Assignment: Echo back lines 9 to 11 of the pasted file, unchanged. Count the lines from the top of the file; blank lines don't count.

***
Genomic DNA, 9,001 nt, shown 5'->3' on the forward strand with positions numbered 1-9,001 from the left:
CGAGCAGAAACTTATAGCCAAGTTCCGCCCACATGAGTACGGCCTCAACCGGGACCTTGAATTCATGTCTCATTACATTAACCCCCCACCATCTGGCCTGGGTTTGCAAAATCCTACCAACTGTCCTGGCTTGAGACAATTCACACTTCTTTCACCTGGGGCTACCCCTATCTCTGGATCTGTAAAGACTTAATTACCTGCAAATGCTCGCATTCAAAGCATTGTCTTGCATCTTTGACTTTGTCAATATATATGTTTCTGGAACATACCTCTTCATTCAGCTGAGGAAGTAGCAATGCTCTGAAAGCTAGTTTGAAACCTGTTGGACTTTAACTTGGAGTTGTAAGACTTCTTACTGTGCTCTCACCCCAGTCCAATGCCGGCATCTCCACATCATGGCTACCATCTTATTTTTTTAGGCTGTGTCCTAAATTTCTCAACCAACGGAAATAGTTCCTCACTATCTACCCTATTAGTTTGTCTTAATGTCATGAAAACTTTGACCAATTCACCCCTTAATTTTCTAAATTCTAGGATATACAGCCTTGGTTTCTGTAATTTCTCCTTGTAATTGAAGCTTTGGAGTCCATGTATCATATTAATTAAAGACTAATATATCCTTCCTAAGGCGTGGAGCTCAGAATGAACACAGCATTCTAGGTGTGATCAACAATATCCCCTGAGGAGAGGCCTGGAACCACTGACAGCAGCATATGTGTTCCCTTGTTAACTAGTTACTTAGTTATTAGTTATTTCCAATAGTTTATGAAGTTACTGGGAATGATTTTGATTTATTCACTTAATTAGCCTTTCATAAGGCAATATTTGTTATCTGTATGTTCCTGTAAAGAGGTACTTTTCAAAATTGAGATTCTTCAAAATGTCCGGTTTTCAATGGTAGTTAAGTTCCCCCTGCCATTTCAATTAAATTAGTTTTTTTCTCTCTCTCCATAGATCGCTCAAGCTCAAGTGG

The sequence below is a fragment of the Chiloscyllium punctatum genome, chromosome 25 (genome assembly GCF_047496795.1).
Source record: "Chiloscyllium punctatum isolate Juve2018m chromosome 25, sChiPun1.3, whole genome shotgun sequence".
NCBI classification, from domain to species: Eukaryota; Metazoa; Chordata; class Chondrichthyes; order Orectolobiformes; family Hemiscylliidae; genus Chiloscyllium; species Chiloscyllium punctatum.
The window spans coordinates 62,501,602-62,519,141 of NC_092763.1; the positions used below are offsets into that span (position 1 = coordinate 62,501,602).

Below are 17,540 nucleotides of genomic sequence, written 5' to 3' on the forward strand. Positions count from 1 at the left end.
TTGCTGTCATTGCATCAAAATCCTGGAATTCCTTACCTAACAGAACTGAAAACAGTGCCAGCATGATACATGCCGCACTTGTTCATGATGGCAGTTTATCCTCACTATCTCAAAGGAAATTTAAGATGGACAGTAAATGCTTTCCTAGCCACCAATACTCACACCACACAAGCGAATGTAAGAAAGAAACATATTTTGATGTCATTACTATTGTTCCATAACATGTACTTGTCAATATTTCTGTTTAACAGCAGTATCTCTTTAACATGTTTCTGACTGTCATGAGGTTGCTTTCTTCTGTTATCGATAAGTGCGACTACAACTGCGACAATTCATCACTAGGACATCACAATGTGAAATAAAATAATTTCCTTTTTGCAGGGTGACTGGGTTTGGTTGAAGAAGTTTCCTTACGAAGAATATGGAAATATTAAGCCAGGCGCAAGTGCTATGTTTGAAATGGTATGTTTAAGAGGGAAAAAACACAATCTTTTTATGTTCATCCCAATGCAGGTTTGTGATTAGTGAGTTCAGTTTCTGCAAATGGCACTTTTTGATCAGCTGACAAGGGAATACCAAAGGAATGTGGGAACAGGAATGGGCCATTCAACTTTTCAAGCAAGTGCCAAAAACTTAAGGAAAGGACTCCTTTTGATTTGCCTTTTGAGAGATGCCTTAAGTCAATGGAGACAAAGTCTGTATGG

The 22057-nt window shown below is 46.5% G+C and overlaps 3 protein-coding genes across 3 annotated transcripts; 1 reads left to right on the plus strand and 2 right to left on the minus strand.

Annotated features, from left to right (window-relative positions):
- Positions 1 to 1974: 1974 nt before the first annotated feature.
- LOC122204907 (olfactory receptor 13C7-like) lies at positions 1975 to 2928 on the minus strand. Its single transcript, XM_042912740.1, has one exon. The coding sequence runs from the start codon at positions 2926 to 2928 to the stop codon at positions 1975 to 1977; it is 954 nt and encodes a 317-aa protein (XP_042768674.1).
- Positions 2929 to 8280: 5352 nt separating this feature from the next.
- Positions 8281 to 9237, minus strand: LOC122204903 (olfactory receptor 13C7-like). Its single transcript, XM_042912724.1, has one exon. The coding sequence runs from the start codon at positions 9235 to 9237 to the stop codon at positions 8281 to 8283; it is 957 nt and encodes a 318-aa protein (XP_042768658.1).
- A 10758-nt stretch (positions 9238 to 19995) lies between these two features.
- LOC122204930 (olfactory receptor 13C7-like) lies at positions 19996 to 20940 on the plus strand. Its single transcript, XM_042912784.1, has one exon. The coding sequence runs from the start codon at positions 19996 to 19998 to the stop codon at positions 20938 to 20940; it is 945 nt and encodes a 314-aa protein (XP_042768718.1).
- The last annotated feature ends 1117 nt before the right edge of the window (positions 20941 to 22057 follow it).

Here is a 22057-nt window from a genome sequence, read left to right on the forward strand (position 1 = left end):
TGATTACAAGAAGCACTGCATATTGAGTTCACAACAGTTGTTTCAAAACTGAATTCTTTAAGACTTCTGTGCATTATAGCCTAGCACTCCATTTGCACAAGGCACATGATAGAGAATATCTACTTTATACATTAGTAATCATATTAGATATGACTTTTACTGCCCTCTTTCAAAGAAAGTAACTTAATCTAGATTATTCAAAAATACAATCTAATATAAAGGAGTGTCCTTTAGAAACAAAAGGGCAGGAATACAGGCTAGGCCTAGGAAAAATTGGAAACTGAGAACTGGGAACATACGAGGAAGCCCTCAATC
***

The 22057-nt window shown below is 46.5% G+C and overlaps 3 protein-coding genes across 3 annotated transcripts; 1 reads left to right on the plus strand and 2 right to left on the minus strand.

Annotated features, from left to right (window-relative positions):
- Positions 1 to 1974: 1974 nt before the first annotated feature.